Those pickle-and-Coke sessions now comprise the first half of Kent Finlay, Dreamer: The Musical Legacy Behind Cheatham Street Warehouse (forthcoming from Texas A&M University Press). Jenni took special care to keep this portion of the book in Kent’s voice, and the result is an easy flowing biography with intimate details chronicling his life, from the cotton fields of his boyhood to his professional career as a songwriter, educator, and businessman.

As the proprietor of Cheatham Street Warehouse, Kent played an immeasurable role in shaping Texas music and helped launch the careers of some of the biggest stars in music history. Black-and-white photographs hanging in the venue today harken to a time when two preteens named Charlie and Will Sexton opened Tuesday nights for a white blues guitarist billed as “Stevie Vaughn.” Other pictures depict Willie Nelson and Jerry Jeff sharing the stage during the heyday of the Cosmic Cowboy craze, while two other framed portraits capture the night Guy Clark and Townes Van Zandt ignored the city’s club curfew and played to a small, enraptured crowd well past midnight. In the late eighties, songwriters like James McMurtry, Bruce Robison, Hal Ketchum, Terri Hendrix, and Todd Snider honed their craft playing around the wood-burning stove on songwriter’s night. And in more recent years, acts such as Hayes Carll, William Clark Green, Sunny Sweeney, Owen Temple, Jamie Wilson, Adam Carroll, and Randy Rogers developed their artistry under Kent’s careful mentorship.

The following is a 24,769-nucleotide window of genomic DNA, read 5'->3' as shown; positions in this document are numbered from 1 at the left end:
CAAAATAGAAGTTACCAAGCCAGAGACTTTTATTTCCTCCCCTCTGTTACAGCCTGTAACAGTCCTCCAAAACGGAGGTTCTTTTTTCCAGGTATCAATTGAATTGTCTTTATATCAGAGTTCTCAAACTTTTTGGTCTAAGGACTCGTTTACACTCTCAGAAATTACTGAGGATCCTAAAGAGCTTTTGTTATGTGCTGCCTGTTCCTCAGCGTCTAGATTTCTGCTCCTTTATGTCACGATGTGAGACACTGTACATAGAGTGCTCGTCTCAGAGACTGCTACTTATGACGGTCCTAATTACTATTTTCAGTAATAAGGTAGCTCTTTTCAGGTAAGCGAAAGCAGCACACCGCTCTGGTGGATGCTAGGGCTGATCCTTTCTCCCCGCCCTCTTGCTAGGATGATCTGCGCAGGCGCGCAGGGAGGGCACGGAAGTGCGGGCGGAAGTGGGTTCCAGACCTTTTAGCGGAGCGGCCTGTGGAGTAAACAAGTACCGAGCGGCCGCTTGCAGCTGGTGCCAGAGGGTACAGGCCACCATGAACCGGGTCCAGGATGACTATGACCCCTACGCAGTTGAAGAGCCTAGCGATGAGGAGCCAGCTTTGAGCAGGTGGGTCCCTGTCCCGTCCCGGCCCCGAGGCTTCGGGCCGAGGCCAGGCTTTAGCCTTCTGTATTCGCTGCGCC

Many of these artists shared their memories of Cheatham Street and spoke of Kent’s influence on their careers with Atkinson. The second half of the book, “The Players” section, includes remembrances from Texas music veterans Ray Wylie Hubbard, Joe Ely, Marcia Ball, Eric Johnson, Joe “King” Carrasco, as well as venerated songwriters such as Radney Foster, Cody Canada, Robyn Ludwick, Willy Braun, Slaid Cleaves, Walt Wilkins, Scott H. Biram, and Jack Ingram.